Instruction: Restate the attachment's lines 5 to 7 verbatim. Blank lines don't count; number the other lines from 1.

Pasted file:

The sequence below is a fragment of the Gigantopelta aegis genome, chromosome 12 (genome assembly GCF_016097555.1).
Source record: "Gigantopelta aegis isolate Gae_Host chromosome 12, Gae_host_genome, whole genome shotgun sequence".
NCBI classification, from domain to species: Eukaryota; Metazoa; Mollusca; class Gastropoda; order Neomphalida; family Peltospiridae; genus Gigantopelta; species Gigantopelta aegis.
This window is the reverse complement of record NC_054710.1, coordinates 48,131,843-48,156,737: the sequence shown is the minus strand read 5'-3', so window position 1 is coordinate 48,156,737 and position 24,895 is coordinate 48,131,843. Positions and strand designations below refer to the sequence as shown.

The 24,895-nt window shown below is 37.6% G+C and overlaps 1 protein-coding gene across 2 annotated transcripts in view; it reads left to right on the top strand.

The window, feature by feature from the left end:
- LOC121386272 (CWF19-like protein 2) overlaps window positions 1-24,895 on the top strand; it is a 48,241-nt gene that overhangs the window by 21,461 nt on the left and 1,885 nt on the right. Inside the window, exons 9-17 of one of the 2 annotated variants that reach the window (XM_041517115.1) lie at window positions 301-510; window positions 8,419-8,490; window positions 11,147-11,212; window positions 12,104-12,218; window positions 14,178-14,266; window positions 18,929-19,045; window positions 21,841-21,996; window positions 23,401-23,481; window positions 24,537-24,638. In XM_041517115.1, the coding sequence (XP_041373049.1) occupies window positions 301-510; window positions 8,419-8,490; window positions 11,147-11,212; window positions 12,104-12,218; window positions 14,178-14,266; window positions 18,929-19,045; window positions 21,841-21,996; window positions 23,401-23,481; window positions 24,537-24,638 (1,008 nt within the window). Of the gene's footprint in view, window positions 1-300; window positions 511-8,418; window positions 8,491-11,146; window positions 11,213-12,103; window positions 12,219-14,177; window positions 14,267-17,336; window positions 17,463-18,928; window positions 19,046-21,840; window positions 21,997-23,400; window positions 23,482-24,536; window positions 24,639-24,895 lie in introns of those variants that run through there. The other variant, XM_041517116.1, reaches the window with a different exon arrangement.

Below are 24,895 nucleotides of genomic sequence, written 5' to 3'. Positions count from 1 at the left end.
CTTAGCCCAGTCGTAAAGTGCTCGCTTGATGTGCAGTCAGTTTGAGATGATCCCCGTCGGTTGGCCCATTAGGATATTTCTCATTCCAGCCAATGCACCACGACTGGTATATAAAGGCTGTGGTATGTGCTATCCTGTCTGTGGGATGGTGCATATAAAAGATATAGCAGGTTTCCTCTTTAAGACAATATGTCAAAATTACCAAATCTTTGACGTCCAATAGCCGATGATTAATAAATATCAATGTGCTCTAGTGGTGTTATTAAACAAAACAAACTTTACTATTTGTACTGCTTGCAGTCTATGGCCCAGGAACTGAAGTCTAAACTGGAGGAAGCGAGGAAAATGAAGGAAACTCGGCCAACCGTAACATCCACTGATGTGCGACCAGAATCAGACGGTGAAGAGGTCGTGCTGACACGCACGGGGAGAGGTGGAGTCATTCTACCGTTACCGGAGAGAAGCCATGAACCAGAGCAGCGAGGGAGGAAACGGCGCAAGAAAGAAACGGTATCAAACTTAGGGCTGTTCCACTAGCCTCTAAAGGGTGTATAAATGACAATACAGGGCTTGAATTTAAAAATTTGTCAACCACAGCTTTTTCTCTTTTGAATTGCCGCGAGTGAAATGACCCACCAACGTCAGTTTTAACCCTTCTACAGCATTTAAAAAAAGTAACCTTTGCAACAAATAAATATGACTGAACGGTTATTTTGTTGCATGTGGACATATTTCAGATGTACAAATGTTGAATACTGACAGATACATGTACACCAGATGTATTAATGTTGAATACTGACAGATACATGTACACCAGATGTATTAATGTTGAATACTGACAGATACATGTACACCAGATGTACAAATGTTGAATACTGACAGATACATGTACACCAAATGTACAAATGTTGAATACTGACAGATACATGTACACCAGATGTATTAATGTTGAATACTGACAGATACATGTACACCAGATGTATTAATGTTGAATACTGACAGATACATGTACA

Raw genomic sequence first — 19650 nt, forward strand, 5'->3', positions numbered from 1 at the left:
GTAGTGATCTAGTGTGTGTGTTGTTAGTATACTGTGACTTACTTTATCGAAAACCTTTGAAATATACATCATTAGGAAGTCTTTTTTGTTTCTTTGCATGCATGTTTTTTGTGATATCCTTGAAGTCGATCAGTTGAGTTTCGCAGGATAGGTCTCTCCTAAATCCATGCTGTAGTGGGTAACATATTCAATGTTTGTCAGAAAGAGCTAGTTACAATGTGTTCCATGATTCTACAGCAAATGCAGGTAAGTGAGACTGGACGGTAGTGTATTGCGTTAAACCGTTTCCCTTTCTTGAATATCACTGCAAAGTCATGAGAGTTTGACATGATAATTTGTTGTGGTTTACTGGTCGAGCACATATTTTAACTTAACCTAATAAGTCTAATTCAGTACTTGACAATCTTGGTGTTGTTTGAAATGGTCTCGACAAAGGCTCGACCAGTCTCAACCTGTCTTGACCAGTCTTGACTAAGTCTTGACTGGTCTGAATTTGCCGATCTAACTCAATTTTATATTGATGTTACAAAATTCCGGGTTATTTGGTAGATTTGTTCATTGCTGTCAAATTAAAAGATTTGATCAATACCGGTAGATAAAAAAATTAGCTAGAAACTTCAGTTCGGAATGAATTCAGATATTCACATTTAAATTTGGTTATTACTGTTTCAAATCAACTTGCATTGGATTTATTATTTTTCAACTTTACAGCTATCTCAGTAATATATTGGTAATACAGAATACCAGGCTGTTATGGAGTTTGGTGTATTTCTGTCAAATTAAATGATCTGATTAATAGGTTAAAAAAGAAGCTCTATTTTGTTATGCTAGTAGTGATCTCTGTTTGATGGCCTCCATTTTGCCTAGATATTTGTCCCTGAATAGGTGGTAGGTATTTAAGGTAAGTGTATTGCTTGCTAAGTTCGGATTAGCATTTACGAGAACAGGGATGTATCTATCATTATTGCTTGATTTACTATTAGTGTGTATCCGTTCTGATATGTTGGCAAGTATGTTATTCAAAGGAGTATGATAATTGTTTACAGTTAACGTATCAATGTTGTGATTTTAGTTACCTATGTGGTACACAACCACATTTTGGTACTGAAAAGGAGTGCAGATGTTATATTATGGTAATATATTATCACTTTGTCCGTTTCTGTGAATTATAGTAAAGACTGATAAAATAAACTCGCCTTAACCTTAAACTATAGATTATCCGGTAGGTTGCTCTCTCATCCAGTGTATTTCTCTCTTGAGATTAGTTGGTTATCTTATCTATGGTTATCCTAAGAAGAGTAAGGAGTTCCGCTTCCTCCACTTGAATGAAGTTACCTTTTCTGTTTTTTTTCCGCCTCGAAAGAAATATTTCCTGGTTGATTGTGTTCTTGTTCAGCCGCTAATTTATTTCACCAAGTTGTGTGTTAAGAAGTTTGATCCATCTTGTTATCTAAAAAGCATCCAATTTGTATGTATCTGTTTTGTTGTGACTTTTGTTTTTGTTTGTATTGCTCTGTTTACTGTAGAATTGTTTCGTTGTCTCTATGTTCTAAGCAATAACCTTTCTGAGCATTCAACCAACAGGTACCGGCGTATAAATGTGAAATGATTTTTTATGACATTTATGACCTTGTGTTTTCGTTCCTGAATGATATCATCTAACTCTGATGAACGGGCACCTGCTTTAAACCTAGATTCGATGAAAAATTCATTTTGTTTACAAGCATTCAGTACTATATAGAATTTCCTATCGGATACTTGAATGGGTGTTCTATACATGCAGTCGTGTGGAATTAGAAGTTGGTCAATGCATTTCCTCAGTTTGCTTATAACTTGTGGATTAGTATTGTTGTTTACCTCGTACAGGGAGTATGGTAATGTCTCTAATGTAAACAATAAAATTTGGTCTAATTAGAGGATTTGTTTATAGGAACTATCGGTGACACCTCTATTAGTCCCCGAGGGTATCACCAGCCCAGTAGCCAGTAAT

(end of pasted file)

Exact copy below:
The 24,895-nt window shown below is 37.6% G+C and overlaps 1 protein-coding gene across 2 annotated transcripts in view; it reads left to right on the top strand.

The window, feature by feature from the left end:
- LOC121386272 (CWF19-like protein 2) overlaps window positions 1-24,895 on the top strand; it is a 48,241-nt gene that overhangs the window by 21,461 nt on the left and 1,885 nt on the right. Inside the window, exons 9-17 of one of the 2 annotated variants that reach the window (XM_041517115.1) lie at window positions 301-510; window positions 8,419-8,490; window positions 11,147-11,212; window positions 12,104-12,218; window positions 14,178-14,266; window positions 18,929-19,045; window positions 21,841-21,996; window positions 23,401-23,481; window positions 24,537-24,638. In XM_041517115.1, the coding sequence (XP_041373049.1) occupies window positions 301-510; window positions 8,419-8,490; window positions 11,147-11,212; window positions 12,104-12,218; window positions 14,178-14,266; window positions 18,929-19,045; window positions 21,841-21,996; window positions 23,401-23,481; window positions 24,537-24,638 (1,008 nt within the window). Of the gene's footprint in view, window positions 1-300; window positions 511-8,418; window positions 8,491-11,146; window positions 11,213-12,103; window positions 12,219-14,177; window positions 14,267-17,336; window positions 17,463-18,928; window positions 19,046-21,840; window positions 21,997-23,400; window positions 23,482-24,536; window positions 24,639-24,895 lie in introns of those variants that run through there. The other variant, XM_041517116.1, reaches the window with a different exon arrangement.